The only reason any of this could happen at all is because the AFL and ARL accepted the ASADA supervision, mostly because a rejection would result in loss of Commonwealth funds. Legal blackmail, that is, albeit for a nominally good cause. Otherwise, Canberra has no constitutional power over sporting activities, including racing. (Remember that a few years ago big raceclubs and state racing authorities were frantically asking the Feds to stop online bookies and betting exchanges using the internet to take bets, however the consultants who conducted an inquiry and the (Coalition) government said it had no such power).
Both football organisations already had in-house systems which could also have done the job. Indeed, the fact that ASADA has so far found no problems indicates those systems must have been doing reasonably.
The debate over whether the drug AOD-9604 was banned or not at the time is still not finished, nor is there any indication of its helpfulness to a footballer, or any sportsman. ASADA has now banned it (reasons uncertain), but the club doctor says he would not have used it anyway, except in very special medical circumstances for an injured player. Apparently, ASADA would stop that, too.
In any event, the power of ASADA is extraordinary, even questionable. It has big brother overtones. As Sexton says, âlegislative changes allow ASADA to require a person to provide documents or face a fine of $5,100 … even if it would incriminate the person producing it. ASADA can also require a person to attend an interview, with the same penalty for a refusal to answer. It would not, of course, be possible to apply this kind of regime to a person charged with a serious criminal offenceâ. All of which looks like overkill, particularly by the politicians who created that power in the first place.
For comparison, Sexton quotes the case in the US where âthe investigation that ended with suspensions being handed down to some of baseballâs most famous players was conducted entirely by Major League Baseballâ. And, in the US, baseball is part of the national culture, far more so than any code of football in this country. Congress looked into the issue but decided not to act.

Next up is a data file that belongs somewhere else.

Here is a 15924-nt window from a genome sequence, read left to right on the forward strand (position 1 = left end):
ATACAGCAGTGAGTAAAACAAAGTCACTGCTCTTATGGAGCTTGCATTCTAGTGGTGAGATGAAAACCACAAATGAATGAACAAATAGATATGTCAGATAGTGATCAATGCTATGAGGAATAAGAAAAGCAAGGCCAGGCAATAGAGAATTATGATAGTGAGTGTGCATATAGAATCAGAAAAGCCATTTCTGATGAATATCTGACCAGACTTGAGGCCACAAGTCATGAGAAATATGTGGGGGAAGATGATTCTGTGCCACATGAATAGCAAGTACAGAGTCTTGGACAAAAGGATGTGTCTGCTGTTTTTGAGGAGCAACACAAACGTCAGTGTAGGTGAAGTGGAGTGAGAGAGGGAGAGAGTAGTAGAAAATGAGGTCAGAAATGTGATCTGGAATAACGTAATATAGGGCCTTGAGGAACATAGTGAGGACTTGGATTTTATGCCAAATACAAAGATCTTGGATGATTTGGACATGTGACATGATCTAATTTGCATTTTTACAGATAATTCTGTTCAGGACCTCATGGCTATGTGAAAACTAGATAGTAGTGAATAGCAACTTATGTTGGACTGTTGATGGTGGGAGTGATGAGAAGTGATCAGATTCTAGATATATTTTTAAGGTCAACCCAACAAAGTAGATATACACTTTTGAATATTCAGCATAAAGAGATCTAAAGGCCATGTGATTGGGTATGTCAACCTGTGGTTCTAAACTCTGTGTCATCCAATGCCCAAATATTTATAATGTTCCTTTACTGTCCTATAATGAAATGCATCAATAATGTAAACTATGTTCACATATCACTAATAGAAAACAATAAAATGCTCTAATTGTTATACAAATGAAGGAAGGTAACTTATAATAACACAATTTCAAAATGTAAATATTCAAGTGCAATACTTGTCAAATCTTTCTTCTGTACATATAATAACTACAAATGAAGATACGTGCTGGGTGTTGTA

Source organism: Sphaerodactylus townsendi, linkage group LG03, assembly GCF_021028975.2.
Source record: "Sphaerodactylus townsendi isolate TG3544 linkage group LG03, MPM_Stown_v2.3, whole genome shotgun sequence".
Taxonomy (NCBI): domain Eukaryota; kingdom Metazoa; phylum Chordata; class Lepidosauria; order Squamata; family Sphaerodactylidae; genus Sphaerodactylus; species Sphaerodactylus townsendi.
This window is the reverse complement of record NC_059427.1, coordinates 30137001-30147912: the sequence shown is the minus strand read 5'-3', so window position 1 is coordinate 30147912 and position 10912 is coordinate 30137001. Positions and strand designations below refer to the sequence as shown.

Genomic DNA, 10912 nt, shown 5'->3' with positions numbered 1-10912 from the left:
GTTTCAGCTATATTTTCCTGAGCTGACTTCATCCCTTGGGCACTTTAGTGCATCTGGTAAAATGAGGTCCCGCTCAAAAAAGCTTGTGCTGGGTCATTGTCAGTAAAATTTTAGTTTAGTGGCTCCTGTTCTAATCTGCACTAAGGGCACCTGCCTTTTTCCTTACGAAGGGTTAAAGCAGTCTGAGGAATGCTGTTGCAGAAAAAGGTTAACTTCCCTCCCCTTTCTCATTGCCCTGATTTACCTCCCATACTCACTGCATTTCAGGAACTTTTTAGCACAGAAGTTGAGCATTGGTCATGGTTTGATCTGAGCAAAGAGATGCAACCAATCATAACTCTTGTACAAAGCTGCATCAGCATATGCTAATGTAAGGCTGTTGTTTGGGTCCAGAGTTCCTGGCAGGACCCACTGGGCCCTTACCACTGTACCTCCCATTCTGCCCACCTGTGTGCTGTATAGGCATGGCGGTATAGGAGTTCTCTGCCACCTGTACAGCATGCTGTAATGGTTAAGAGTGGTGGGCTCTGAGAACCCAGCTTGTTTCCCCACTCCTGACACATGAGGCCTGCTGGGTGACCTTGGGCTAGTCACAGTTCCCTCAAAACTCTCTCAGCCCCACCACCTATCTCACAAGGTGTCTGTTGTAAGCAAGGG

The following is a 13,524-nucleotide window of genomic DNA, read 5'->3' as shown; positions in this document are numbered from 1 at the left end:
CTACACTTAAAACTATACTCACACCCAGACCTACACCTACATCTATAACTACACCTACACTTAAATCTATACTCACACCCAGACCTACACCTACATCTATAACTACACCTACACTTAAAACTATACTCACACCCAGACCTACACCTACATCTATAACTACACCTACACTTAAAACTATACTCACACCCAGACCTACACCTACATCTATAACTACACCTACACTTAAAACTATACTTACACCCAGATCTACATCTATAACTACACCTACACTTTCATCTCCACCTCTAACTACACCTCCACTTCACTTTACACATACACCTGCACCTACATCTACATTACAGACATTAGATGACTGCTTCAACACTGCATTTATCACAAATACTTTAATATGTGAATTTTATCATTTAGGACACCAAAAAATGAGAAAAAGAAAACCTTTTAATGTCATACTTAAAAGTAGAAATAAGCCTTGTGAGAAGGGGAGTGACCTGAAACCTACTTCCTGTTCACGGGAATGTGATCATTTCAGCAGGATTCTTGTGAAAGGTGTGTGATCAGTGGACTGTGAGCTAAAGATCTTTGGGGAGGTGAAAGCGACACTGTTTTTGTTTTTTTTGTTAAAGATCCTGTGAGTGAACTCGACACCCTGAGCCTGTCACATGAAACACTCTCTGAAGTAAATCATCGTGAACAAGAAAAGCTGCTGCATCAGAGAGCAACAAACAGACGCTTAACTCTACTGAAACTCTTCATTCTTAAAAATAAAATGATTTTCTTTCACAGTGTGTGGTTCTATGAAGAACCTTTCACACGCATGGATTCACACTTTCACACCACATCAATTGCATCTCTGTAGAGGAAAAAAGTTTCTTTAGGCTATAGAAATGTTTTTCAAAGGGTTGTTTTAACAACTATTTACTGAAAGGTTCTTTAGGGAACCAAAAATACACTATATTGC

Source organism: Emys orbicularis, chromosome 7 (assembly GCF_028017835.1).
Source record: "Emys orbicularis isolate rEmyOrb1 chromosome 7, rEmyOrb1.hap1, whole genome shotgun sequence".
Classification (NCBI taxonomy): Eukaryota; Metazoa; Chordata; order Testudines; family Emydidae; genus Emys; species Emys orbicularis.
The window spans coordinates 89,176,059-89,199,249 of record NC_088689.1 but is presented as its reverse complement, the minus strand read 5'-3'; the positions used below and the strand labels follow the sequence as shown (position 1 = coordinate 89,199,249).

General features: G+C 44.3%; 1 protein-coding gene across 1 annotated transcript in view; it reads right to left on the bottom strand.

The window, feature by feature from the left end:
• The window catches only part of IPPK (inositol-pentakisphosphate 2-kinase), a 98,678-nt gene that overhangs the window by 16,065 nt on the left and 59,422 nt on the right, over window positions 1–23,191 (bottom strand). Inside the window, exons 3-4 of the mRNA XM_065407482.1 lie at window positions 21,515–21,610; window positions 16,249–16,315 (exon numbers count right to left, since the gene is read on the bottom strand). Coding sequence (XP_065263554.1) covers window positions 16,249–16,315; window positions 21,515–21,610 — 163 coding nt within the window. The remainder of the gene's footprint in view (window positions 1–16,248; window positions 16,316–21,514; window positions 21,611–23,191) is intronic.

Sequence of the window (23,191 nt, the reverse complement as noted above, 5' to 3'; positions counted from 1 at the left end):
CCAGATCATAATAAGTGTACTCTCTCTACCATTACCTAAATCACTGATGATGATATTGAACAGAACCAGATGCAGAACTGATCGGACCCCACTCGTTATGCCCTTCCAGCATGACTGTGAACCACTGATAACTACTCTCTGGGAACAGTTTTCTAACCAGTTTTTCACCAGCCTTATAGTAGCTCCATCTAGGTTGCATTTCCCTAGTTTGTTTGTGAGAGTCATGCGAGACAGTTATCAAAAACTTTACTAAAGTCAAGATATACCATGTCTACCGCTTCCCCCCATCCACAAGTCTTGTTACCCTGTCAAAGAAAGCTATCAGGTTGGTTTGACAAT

Whatever the football outcomes, all we know so far is that no-one is very sure what drug has what effect, which is pretty much what we pointed out for greyhounds. Itâs also worth noting that the US has a significantly different attitude to some drugs used on horses or dogs, compared to those applying in Australia. Who is right and who is wrong?
Well, there is one other thing. Whatever the outcome, the original grandstanding by two Commonwealth Ministers and the Australian Crime Commission was grossly overdone, perhaps even wrong, on the evidence provided so far. There has not been the slightest hint of a crime being committed, nor has anyone, including the Essendon officials, been charged with a drug offence, so what got the ACC interested in the first place? The whole investigation seems to have been based on scanty knowledge of the effects or existence of the drugs concerned. Thatâs the sort of caper that the police get involved in every day, but they never proceed further without good evidence. It was hardly worth the massive press and TV coverage.
Frankly, whatever happens next, it warrants an investigation into the investigation.
Still, at least we will end up knowing a bit more about modern drugs which might help clarify the way greyhound administrations handle the subject in future.
MORE THAN JUST A NAME